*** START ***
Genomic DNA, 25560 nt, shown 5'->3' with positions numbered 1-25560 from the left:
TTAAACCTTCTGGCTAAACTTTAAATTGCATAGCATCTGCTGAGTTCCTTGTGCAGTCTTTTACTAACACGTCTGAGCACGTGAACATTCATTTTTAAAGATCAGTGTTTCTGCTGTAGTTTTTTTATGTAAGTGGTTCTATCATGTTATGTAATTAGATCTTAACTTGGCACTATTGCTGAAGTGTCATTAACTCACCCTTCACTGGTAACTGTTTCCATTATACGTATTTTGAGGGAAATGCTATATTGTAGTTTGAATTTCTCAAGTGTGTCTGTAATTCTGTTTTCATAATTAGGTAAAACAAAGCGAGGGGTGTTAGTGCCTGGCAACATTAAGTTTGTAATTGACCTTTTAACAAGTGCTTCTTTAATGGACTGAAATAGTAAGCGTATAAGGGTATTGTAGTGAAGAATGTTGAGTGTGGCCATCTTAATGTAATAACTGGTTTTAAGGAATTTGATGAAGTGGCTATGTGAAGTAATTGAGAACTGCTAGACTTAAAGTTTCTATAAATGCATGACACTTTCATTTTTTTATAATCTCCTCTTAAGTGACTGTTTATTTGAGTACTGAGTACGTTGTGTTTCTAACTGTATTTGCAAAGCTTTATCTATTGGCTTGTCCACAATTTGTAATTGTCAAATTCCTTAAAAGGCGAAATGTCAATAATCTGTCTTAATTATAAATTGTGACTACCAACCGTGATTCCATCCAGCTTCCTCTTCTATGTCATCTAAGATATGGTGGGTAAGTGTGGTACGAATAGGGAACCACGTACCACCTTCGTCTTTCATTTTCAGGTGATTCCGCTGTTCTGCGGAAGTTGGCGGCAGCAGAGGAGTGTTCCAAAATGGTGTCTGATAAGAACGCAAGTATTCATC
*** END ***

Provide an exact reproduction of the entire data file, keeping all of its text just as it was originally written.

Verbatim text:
Genomic DNA, 25560 nt, shown 5'->3' with positions numbered 1-25560 from the left:
TTAAACCTTCTGGCTAAACTTTAAATTGCATAGCATCTGCTGAGTTCCTTGTGCAGTCTTTTACTAACACGTCTGAGCACGTGAACATTCATTTTTAAAGATCAGTGTTTCTGCTGTAGTTTTTTTATGTAAGTGGTTCTATCATGTTATGTAATTAGATCTTAACTTGGCACTATTGCTGAAGTGTCATTAACTCACCCTTCACTGGTAACTGTTTCCATTATACGTATTTTGAGGGAAATGCTATATTGTAGTTTGAATTTCTCAAGTGTGTCTGTAATTCTGTTTTCATAATTAGGTAAAACAAAGCGAGGGGTGTTAGTGCCTGGCAACATTAAGTTTGTAATTGACCTTTTAACAAGTGCTTCTTTAATGGACTGAAATAGTAAGCGTATAAGGGTATTGTAGTGAAGAATGTTGAGTGTGGCCATCTTAATGTAATAACTGGTTTTAAGGAATTTGATGAAGTGGCTATGTGAAGTAATTGAGAACTGCTAGACTTAAAGTTTCTATAAATGCATGACACTTTCATTTTTTTATAATCTCCTCTTAAGTGACTGTTTATTTGAGTACTGAGTACGTTGTGTTTCTAACTGTATTTGCAAAGCTTTATCTATTGGCTTGTCCACAATTTGTAATTGTCAAATTCCTTAAAAGGCGAAATGTCAATAATCTGTCTTAATTATAAATTGTGACTACCAACCGTGATTCCATCCAGCTTCCTCTTCTATGTCATCTAAGATATGGTGGGTAAGTGTGGTACGAATAGGGAACCACGTACCACCTTCGTCTTTCATTTTCAGGTGATTCCGCTGTTCTGCGGAAGTTGGCGGCAGCAGAGGAGTGTTCCAAAATGGTGTCTGATAAGAACGCAAGTATTCATC